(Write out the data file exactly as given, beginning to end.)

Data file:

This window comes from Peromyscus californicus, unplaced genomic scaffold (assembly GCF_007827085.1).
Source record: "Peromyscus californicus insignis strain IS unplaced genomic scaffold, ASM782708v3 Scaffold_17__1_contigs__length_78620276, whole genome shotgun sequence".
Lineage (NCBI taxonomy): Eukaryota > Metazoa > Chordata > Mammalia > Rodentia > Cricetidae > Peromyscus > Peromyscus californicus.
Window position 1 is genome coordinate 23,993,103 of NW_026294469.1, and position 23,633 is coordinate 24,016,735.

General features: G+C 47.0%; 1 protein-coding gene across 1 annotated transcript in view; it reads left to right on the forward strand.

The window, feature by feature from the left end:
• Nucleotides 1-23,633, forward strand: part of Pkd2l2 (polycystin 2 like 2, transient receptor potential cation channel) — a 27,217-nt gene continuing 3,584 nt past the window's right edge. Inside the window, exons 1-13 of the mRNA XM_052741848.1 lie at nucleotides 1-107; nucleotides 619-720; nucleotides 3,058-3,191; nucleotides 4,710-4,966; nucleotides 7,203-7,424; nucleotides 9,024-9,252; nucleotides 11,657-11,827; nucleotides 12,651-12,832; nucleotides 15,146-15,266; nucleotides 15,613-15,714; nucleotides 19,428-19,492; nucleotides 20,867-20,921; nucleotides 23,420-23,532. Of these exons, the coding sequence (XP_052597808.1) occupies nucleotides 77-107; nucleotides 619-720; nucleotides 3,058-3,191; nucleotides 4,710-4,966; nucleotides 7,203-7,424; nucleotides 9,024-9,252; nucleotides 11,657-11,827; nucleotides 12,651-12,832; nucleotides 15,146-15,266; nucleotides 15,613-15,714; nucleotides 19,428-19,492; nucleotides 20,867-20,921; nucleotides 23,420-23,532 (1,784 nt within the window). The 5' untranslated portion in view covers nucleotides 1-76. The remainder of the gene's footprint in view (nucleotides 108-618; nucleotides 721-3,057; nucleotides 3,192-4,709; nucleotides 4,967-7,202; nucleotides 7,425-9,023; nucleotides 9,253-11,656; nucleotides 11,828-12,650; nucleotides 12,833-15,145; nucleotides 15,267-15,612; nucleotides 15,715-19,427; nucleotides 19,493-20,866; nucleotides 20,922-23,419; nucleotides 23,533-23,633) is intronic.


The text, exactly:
This window comes from Peromyscus californicus, unplaced genomic scaffold (assembly GCF_007827085.1).
Source record: "Peromyscus californicus insignis strain IS unplaced genomic scaffold, ASM782708v3 Scaffold_17__1_contigs__length_78620276, whole genome shotgun sequence".
Lineage (NCBI taxonomy): Eukaryota > Metazoa > Chordata > Mammalia > Rodentia > Cricetidae > Peromyscus > Peromyscus californicus.
Window position 1 is genome coordinate 23,993,103 of NW_026294469.1, and position 23,633 is coordinate 24,016,735.

General features: G+C 47.0%; 1 protein-coding gene across 1 annotated transcript in view; it reads left to right on the forward strand.

The window, feature by feature from the left end:
• Nucleotides 1-23,633, forward strand: part of Pkd2l2 (polycystin 2 like 2, transient receptor potential cation channel) — a 27,217-nt gene continuing 3,584 nt past the window's right edge. Inside the window, exons 1-13 of the mRNA XM_052741848.1 lie at nucleotides 1-107; nucleotides 619-720; nucleotides 3,058-3,191; nucleotides 4,710-4,966; nucleotides 7,203-7,424; nucleotides 9,024-9,252; nucleotides 11,657-11,827; nucleotides 12,651-12,832; nucleotides 15,146-15,266; nucleotides 15,613-15,714; nucleotides 19,428-19,492; nucleotides 20,867-20,921; nucleotides 23,420-23,532. Of these exons, the coding sequence (XP_052597808.1) occupies nucleotides 77-107; nucleotides 619-720; nucleotides 3,058-3,191; nucleotides 4,710-4,966; nucleotides 7,203-7,424; nucleotides 9,024-9,252; nucleotides 11,657-11,827; nucleotides 12,651-12,832; nucleotides 15,146-15,266; nucleotides 15,613-15,714; nucleotides 19,428-19,492; nucleotides 20,867-20,921; nucleotides 23,420-23,532 (1,784 nt within the window). The 5' untranslated portion in view covers nucleotides 1-76. The remainder of the gene's footprint in view (nucleotides 108-618; nucleotides 721-3,057; nucleotides 3,192-4,709; nucleotides 4,967-7,202; nucleotides 7,425-9,023; nucleotides 9,253-11,656; nucleotides 11,828-12,650; nucleotides 12,833-15,145; nucleotides 15,267-15,612; nucleotides 15,715-19,427; nucleotides 19,493-20,866; nucleotides 20,922-23,419; nucleotides 23,533-23,633) is intronic.